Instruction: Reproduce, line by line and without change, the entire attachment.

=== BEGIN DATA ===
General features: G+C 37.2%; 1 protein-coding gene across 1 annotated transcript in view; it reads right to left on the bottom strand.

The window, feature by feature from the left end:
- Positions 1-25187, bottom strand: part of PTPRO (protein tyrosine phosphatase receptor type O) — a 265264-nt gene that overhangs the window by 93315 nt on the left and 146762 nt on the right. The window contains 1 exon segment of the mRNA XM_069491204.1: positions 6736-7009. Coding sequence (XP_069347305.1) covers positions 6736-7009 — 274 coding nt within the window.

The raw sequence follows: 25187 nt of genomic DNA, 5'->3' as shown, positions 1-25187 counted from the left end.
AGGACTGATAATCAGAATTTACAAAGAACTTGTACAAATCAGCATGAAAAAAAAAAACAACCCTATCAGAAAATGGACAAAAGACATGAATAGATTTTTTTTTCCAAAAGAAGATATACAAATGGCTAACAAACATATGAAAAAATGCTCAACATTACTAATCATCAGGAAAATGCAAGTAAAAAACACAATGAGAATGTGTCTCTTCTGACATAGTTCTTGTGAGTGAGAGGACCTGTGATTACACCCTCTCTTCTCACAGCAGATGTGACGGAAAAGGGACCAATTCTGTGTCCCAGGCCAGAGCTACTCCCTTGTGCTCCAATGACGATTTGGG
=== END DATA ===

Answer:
General features: G+C 37.2%; 1 protein-coding gene across 1 annotated transcript in view; it reads right to left on the bottom strand.

The window, feature by feature from the left end:
- Positions 1-25187, bottom strand: part of PTPRO (protein tyrosine phosphatase receptor type O) — a 265264-nt gene that overhangs the window by 93315 nt on the left and 146762 nt on the right. The window contains 1 exon segment of the mRNA XM_069491204.1: positions 6736-7009. Coding sequence (XP_069347305.1) covers positions 6736-7009 — 274 coding nt within the window.

The raw sequence follows: 25187 nt of genomic DNA, 5'->3' as shown, positions 1-25187 counted from the left end.
AGGACTGATAATCAGAATTTACAAAGAACTTGTACAAATCAGCATGAAAAAAAAAAACAACCCTATCAGAAAATGGACAAAAGACATGAATAGATTTTTTTTTCCAAAAGAAGATATACAAATGGCTAACAAACATATGAAAAAATGCTCAACATTACTAATCATCAGGAAAATGCAAGTAAAAAACACAATGAGAATGTGTCTCTTCTGACATAGTTCTTGTGAGTGAGAGGACCTGTGATTACACCCTCTCTTCTCACAGCAGATGTGACGGAAAAGGGACCAATTCTGTGTCCCAGGCCAGAGCTACTCCCTTGTGCTCCAATGACGATTTGGG